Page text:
"I've been told that no one sings the word 'hunger' like I do. Or the word 'love'." Lady Sings the Blues is the inimitable autobiography of one of the greatest icons of the twentieth century. Born to a single mother in 1915 Baltimore, Billie Holiday had her first run-in with the law at aged 13. But Billie Holiday is no victim. Her memoir tells the story of her life spent in jazz, smoky Harlem clubs and packed-out concert halls, her love affairs, her wildly creative friends, her struggles with addiction and her adventures in love. Billie Holiday is a wise and aphoristic guide to the story of her unforgettable life.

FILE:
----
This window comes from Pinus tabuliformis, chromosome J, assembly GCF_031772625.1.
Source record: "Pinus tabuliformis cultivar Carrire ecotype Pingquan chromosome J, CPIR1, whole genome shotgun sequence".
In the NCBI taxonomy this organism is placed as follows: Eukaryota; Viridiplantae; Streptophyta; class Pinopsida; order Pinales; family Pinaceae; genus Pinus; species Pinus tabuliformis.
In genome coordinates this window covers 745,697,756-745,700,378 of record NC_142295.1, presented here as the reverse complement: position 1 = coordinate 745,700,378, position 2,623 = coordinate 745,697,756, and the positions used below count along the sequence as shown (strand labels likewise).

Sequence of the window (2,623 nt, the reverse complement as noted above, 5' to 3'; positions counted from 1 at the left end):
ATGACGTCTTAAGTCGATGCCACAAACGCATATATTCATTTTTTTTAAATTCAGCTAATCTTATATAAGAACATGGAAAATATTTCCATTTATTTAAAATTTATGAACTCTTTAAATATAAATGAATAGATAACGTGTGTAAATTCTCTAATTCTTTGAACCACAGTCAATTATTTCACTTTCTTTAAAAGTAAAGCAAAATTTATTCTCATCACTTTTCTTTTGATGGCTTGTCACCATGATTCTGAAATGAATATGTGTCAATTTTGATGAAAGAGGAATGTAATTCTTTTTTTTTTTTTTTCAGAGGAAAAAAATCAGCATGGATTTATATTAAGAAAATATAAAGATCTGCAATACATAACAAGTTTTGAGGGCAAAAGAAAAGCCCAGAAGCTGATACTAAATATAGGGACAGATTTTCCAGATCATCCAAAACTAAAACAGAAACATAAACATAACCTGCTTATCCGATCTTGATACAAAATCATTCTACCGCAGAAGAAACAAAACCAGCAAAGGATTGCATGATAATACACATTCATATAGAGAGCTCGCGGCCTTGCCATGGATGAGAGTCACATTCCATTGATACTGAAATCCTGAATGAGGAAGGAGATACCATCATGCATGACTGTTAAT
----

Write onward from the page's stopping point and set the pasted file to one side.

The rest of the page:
Elise Manning was called a traitor. A bitch. And a whore. Logan had been her first love, but first loves are no match for the pain of infidelity and drug abuse. With no one else to turn to Elise sought comfort in the arms of his cousin, the town's "golden boy," Beau Hollister. Until Logan took his own life, and Elise found herself blamed for his death. As if she'd been the unfaithful one? Hated by the people of Thornbriar, and abandoned by Beau, Elise had no choice but to leave, to try and rebuild what was left of her miserable life. Five years later finds Elise back, and it's not a happy reunion. First stop, a bar and a stiff drink. Elise's run-in with the hot, tatted, joke cracking bartender sparks a connection she hasn't felt in years. But this man who seems oddly familiar, has secrets. He's a biker. As a child, she'd had a run-in with bikers. They're criminals. So why does he pique her interest? Mark, or Bossman, as his MC brothers call him, is kind. Sexy. They have a chemistry Elise can't deny, though he's doesn't fit the plan. Get in. Bury her father. Get out. Despite the danger, Elise finds herself falling for him. But he still hides something. Something bigger than motorcycle clubs. Enter Houdini, a master of trickery. The rival biker has had it out for Bossman for years... until he sets his sights on Elise. She's the game changer, the one who will lead him to victory over his enemy. Use Elise to bring Bossman low, the plan is perfection, and he will do whatever it takes to win... even if to use her, means to destroy her. Packed with action, mystery, and heat, Lady Sings the Blues is a thrilling romantic suspense novel full of twists, turns, and surprises. Readers will enjoy this shocking love story featuring hot bikers and a strong heroine by author Sarah Zolton Arthur.